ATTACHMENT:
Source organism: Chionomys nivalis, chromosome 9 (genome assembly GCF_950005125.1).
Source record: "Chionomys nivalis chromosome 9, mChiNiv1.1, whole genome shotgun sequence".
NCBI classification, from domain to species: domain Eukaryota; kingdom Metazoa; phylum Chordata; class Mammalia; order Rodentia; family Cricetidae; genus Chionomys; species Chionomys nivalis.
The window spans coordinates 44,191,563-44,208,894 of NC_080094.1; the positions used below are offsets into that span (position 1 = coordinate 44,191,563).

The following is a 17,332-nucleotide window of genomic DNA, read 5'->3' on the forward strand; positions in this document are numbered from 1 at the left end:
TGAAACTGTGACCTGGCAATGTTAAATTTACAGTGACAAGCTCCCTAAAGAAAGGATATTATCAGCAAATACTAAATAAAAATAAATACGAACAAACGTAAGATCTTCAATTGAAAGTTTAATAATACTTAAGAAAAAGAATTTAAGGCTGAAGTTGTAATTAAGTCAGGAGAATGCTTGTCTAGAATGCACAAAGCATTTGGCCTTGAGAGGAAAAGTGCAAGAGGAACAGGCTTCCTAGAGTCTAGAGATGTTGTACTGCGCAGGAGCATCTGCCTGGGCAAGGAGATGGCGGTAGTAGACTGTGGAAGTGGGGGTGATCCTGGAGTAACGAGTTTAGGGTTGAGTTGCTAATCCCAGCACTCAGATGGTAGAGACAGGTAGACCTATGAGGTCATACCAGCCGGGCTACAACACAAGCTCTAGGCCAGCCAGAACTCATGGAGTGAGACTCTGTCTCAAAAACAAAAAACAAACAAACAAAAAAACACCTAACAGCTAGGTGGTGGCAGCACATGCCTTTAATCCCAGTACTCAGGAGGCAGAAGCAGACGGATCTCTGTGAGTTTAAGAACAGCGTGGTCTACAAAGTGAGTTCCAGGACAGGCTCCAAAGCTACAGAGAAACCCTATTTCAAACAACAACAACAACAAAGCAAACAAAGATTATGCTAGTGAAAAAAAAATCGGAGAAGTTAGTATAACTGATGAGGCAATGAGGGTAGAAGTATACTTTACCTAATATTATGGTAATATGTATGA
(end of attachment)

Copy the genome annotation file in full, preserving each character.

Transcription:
Source organism: Chionomys nivalis, chromosome 9 (genome assembly GCF_950005125.1).
Source record: "Chionomys nivalis chromosome 9, mChiNiv1.1, whole genome shotgun sequence".
NCBI classification, from domain to species: domain Eukaryota; kingdom Metazoa; phylum Chordata; class Mammalia; order Rodentia; family Cricetidae; genus Chionomys; species Chionomys nivalis.
The window spans coordinates 44,191,563-44,208,894 of NC_080094.1; the positions used below are offsets into that span (position 1 = coordinate 44,191,563).

The following is a 17,332-nucleotide window of genomic DNA, read 5'->3' on the forward strand; positions in this document are numbered from 1 at the left end:
TGAAACTGTGACCTGGCAATGTTAAATTTACAGTGACAAGCTCCCTAAAGAAAGGATATTATCAGCAAATACTAAATAAAAATAAATACGAACAAACGTAAGATCTTCAATTGAAAGTTTAATAATACTTAAGAAAAAGAATTTAAGGCTGAAGTTGTAATTAAGTCAGGAGAATGCTTGTCTAGAATGCACAAAGCATTTGGCCTTGAGAGGAAAAGTGCAAGAGGAACAGGCTTCCTAGAGTCTAGAGATGTTGTACTGCGCAGGAGCATCTGCCTGGGCAAGGAGATGGCGGTAGTAGACTGTGGAAGTGGGGGTGATCCTGGAGTAACGAGTTTAGGGTTGAGTTGCTAATCCCAGCACTCAGATGGTAGAGACAGGTAGACCTATGAGGTCATACCAGCCGGGCTACAACACAAGCTCTAGGCCAGCCAGAACTCATGGAGTGAGACTCTGTCTCAAAAACAAAAAACAAACAAACAAAAAAACACCTAACAGCTAGGTGGTGGCAGCACATGCCTTTAATCCCAGTACTCAGGAGGCAGAAGCAGACGGATCTCTGTGAGTTTAAGAACAGCGTGGTCTACAAAGTGAGTTCCAGGACAGGCTCCAAAGCTACAGAGAAACCCTATTTCAAACAACAACAACAACAAAGCAAACAAAGATTATGCTAGTGAAAAAAAAATCGGAGAAGTTAGTATAACTGATGAGGCAATGAGGGTAGAAGTATACTTTACCTAATATTATGGTAATATGTATGA